Generally, the data processors of computer 130 are programmed by means of instructions stored at different times in the various computer-readable storage media of the computer. Programs and operating systems are typically distributed, for example, on floppy disks or CD-ROMs. From there, they are installed or loaded into the secondary memory of a computer. At execution, they are loaded at least partially into the computer's primary electronic memory. The invention described herein includes these and other various types of computer-readable storage media when such media contain instructions or programs for implementing the steps described below in conjunction with a microprocessor or other data processor. The invention also includes the computer itself when programmed according to the methods and techniques described below.
For purposes of illustration, programs and other executable program components such as the operating system are illustrated herein as discrete blocks, although it is recognized that such programs and components reside at various times in different storage components of the computer, and are executed by the data processor(s) of the computer.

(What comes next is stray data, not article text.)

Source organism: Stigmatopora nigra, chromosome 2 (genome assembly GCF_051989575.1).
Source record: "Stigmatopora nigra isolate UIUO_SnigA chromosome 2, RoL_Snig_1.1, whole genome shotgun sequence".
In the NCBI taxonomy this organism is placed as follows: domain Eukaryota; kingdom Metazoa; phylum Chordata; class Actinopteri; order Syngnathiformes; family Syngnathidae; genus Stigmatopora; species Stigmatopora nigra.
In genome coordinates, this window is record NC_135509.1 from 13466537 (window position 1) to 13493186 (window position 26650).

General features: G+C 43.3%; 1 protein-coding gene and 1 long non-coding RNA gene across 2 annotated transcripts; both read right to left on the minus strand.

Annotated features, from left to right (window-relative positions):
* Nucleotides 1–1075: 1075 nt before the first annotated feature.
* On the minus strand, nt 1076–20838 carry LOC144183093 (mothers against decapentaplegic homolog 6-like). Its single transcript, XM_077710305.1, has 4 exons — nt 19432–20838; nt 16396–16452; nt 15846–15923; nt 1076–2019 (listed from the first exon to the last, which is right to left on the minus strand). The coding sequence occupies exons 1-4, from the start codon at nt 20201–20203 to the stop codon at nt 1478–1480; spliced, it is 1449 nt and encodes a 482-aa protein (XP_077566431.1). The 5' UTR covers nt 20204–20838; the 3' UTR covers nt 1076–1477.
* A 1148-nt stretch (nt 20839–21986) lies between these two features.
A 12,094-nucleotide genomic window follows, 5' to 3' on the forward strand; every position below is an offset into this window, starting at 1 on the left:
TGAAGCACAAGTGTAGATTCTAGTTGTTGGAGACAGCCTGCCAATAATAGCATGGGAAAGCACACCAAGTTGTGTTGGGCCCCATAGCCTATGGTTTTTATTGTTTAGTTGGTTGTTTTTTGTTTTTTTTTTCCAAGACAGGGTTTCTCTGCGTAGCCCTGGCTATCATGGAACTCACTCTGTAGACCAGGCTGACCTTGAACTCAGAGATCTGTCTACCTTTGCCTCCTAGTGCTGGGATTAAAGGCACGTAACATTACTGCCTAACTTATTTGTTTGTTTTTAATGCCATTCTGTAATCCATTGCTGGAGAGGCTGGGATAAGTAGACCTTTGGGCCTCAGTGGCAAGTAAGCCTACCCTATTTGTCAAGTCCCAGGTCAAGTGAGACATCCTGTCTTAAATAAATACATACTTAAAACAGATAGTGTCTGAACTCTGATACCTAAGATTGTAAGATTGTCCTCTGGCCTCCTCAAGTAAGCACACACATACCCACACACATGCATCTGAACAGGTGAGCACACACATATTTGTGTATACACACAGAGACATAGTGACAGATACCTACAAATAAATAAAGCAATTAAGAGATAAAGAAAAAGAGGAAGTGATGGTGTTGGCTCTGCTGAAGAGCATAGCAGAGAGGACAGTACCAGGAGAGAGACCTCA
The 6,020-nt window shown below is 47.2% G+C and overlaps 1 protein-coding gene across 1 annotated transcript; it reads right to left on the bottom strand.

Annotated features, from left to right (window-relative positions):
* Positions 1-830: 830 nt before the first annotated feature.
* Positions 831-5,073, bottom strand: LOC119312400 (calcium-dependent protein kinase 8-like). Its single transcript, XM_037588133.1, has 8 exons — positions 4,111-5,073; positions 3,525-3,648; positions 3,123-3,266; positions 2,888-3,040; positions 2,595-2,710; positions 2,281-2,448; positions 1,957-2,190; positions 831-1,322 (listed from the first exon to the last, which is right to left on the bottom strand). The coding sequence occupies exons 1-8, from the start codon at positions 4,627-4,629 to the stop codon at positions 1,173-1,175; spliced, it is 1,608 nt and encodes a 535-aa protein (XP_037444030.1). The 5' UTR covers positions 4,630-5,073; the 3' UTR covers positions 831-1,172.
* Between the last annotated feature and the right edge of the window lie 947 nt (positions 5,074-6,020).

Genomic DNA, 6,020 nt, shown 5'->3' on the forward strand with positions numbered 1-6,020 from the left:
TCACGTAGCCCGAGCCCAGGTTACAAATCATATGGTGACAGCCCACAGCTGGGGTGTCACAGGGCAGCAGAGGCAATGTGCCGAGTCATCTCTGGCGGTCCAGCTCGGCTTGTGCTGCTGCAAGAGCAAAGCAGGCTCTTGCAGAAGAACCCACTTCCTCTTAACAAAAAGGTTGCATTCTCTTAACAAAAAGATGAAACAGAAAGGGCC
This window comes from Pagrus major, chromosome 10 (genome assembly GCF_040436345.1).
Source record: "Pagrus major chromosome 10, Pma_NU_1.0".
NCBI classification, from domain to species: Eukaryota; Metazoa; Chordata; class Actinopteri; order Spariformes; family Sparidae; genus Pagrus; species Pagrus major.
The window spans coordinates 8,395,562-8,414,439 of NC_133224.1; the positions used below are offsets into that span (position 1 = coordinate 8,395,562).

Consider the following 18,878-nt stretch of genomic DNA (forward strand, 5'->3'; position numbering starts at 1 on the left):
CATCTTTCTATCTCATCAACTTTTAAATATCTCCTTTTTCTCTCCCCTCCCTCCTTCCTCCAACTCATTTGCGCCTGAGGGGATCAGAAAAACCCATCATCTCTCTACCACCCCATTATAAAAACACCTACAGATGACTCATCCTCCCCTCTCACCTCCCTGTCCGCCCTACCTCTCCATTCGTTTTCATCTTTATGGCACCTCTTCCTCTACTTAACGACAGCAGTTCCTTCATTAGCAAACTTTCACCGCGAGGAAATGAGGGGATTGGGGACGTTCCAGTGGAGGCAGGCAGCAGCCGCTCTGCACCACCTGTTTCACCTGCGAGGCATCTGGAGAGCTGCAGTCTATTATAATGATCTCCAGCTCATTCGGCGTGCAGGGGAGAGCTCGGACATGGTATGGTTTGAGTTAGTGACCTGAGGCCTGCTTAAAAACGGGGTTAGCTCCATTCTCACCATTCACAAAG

The methods and systems described below provide a simple, flexible approach to maintaining a configuration of resources synchronized across multiple computing devices. For purposes of this document, a “configuration of resources” will be understood to include either or both of a collection of resources that a computing device utilizes to implement its functionality, or various resource settings that can be set relative to a resource. Although the described embodiment is described in the context of a computing device that comprises a server and, in particular a web server, it is to be understood that the principles of the described invention should not be so limited. Accordingly, the principles described below are applicable to various other types of computing devices.